Impression Management is how people form, maintain and enhance their social identities to reach one's goal and influence other’s perception on them (Piwinger & Ebert, 2001, as cited in Sharma & Sharma, 2012).  People’s addiction to Facebook arises because of the need to constantly maintain that ideal or perfect impression.  It appears that we present different aspects of ourselves depending on where we are and whom we are with (Goffman, 1959).  This is why we shape our impression based on the user’s desired audience.

2) Mere exposure effect
Mere exposure effect is when we start to develop good feelings towards an object that is expose to us frequently.  Facebook is good at marketing and advertising because it is visible everywhere.  This is why you pay good money for Facebook Ads.

3) Conformity
One would choose to conform and change his behavior just because everybody does it or because it is very evident in our society.  Since almost everybody has a Facebook account, you would also like to have one because you want to be a part the “in” crowd.

Facebook has truly become a global phenomenon and social factors paved way to its emergence.  Furthermore, it led to many cases of Facebook addiction and cyber crimes.  Therefore, we should try our best to become responsible users, know our limits and control ourselves to not lose sight of our priorities!

Goffman, E. (1959). The presentation of self in everyday life. New York: Doubleday. Retrieved from
Sharma, A., & Sharma, A. (2012). Impression management works in career success! : Myth or reality? International Journal of Research in Social Sciences, 2(3), 350-368. Retrieved from

Statistics Made Easy 4: Types of Data

In my last post, I mentioned about continuous, discrete and categorical data.  In the statistics used in psychology and in SPSS, these are also known as
  • Nominal (Categorical) data
  • Ordinal (Ranked) data
  • Interval (Scale) data
  • Ratio (Scale) data
Polgar, S., & Thomas, S. A. (2008). Introduction to research in the health sciences (5th edn.). PA, USA: Churchill Livingstone
Nominal data are categorical data, which are separated in different groups.  Each of these categories are assumed to be distinct (as in the above picture) and independent of each other.  A specific value of a variable either falls into a specific category, or it does not.  For example, a value of "male" will only be categorised into the 'male' group and not into the 'female' group.

Ordinal data are ranked data, with the values being ordered in sequence, signifying the rank of the value, e.g. 1st, 2nd, and 3rd.  Note that though there is an order, the difference in ranking does not imply the variation of class performance, i.e. the the difference between the 1st and 2nd is not the same as that between the 2nd and 3rd.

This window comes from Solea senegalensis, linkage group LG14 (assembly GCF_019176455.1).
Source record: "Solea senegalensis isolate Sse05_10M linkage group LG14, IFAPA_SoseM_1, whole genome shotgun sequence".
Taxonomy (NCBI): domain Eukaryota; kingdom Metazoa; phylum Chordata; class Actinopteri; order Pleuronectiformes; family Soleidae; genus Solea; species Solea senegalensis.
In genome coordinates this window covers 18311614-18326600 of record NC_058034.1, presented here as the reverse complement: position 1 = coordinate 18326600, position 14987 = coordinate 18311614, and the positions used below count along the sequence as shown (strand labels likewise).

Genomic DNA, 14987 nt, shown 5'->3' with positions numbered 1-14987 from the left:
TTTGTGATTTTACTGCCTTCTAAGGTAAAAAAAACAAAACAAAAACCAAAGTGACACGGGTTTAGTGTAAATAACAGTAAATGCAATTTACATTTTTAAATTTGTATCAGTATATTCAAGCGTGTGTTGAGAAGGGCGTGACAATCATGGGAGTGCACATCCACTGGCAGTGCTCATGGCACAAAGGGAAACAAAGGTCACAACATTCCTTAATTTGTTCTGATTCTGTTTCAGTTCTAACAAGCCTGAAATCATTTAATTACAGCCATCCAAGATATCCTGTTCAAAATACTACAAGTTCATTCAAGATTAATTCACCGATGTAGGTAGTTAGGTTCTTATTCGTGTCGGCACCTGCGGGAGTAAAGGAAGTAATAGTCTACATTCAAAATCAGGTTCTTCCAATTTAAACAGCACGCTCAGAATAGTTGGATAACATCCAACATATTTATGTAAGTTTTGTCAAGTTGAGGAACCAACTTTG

Unlike ordinal data, the interval and ratio data has that last characteristic (equal differences between subsequent values) as mentioned.  Interval and ratio data are also known as 'scale' data in SPSS, because they are measured on a scale with continuous values.  As long as your value can be measured on a 'scale' (e.g. cm, inch, kg, etc.), it would most probably be interval or ratio data.
The main difference between interval and ratio data is that ratio data has an absolute (or non-arbitary) zero.  An absolute zero is a "0" that is quite meaningful, as it indicates a value of an absence or non-existence of the value.  For example, 0 degree Kelvin represents an absence of heat (ratio data), while 0 degree Celsius is the melting point of water (interval data) with the values of degree Celsius being able to go below zero.  Hence if the value can go below the value of zero and consist of a negative value, it would be interval data, and if the lowest value can only reach zero, it would be ratio data.

Are you now clear on which type of data you using?  Please note that you might have to decide on the type of data you are using earlier in your research, as it might affect your hypotheses and research questions.  

Fear and Hope in Life

I have been thinking about it.  What are the inner motives  and reasons for the things we do?  I believe this is the question that all psychologists ask.

Here's my answer:  I believe that two of these unconscious motives that hinder our behaviours are Fear and Hope.

How much of your life is controlled by your fears and hopes that you have? Are you able to control your fears and hopes?

In my opinion, our fear causes us to do things.  If we fear that we will not do well, we practice more and harder at what we are doing.  Fear causes us to stay at our comfort zone, in the fear that if we move out of it, we may lose what we currently have,  People often lose sleep or decrease their quality of sleep due to fear.  Fear can be a result of your past experiences, your current feelings and emotions, or even the unknowns of the future.  But regardless of where it is from, it does hinders us from performing at our best.